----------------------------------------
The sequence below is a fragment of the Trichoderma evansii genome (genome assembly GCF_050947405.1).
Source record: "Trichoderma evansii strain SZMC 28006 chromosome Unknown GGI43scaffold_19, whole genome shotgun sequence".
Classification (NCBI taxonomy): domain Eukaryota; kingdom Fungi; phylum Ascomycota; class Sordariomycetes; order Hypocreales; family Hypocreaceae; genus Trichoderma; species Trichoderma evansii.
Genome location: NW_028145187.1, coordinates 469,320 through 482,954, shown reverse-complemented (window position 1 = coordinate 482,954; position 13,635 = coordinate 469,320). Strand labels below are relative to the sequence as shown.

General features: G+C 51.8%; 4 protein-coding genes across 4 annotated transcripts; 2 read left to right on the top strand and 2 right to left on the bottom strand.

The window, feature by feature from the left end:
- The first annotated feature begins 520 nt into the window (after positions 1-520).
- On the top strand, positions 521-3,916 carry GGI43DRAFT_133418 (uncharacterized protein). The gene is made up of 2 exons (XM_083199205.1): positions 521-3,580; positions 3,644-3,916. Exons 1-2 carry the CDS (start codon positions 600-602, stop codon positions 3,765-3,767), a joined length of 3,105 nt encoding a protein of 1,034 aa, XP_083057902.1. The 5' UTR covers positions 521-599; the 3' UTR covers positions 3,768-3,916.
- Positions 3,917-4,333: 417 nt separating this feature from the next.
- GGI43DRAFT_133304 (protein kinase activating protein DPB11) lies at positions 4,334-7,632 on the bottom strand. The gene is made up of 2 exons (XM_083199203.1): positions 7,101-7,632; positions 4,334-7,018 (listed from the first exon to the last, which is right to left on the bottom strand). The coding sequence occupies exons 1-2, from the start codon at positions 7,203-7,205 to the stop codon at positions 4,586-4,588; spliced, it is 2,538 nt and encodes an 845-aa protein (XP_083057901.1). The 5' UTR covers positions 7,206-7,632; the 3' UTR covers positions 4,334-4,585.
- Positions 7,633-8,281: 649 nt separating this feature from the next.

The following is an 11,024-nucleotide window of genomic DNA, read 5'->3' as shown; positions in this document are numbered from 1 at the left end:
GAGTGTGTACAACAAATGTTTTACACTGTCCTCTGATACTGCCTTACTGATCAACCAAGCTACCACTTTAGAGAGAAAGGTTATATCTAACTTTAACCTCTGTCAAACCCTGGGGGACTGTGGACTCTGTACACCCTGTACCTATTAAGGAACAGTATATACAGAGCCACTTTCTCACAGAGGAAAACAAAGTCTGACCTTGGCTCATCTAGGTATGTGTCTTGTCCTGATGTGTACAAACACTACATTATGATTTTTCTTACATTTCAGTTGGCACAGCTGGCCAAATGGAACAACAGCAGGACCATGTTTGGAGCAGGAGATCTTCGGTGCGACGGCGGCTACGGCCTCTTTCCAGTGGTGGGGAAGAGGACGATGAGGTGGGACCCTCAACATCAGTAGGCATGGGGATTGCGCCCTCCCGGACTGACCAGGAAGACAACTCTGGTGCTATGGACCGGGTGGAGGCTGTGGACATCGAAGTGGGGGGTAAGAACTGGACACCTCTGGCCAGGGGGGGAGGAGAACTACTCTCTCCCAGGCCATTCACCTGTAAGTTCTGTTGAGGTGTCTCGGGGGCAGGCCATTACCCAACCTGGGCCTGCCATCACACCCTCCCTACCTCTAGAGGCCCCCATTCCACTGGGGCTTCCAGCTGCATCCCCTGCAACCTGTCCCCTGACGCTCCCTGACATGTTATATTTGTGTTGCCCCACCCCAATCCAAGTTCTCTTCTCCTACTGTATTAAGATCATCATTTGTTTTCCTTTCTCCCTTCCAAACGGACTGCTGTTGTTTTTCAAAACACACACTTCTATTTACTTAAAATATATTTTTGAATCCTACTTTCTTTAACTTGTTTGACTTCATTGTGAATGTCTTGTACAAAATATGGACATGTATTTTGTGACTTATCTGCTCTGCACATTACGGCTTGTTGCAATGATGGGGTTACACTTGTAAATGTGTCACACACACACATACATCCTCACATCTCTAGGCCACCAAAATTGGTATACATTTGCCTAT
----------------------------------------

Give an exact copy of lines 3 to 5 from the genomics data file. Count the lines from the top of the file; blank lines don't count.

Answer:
Classification (NCBI taxonomy): domain Eukaryota; kingdom Fungi; phylum Ascomycota; class Sordariomycetes; order Hypocreales; family Hypocreaceae; genus Trichoderma; species Trichoderma evansii.
Genome location: NW_028145187.1, coordinates 469,320 through 482,954, shown reverse-complemented (window position 1 = coordinate 482,954; position 13,635 = coordinate 469,320). Strand labels below are relative to the sequence as shown.

General features: G+C 51.8%; 4 protein-coding genes across 4 annotated transcripts; 2 read left to right on the top strand and 2 right to left on the bottom strand.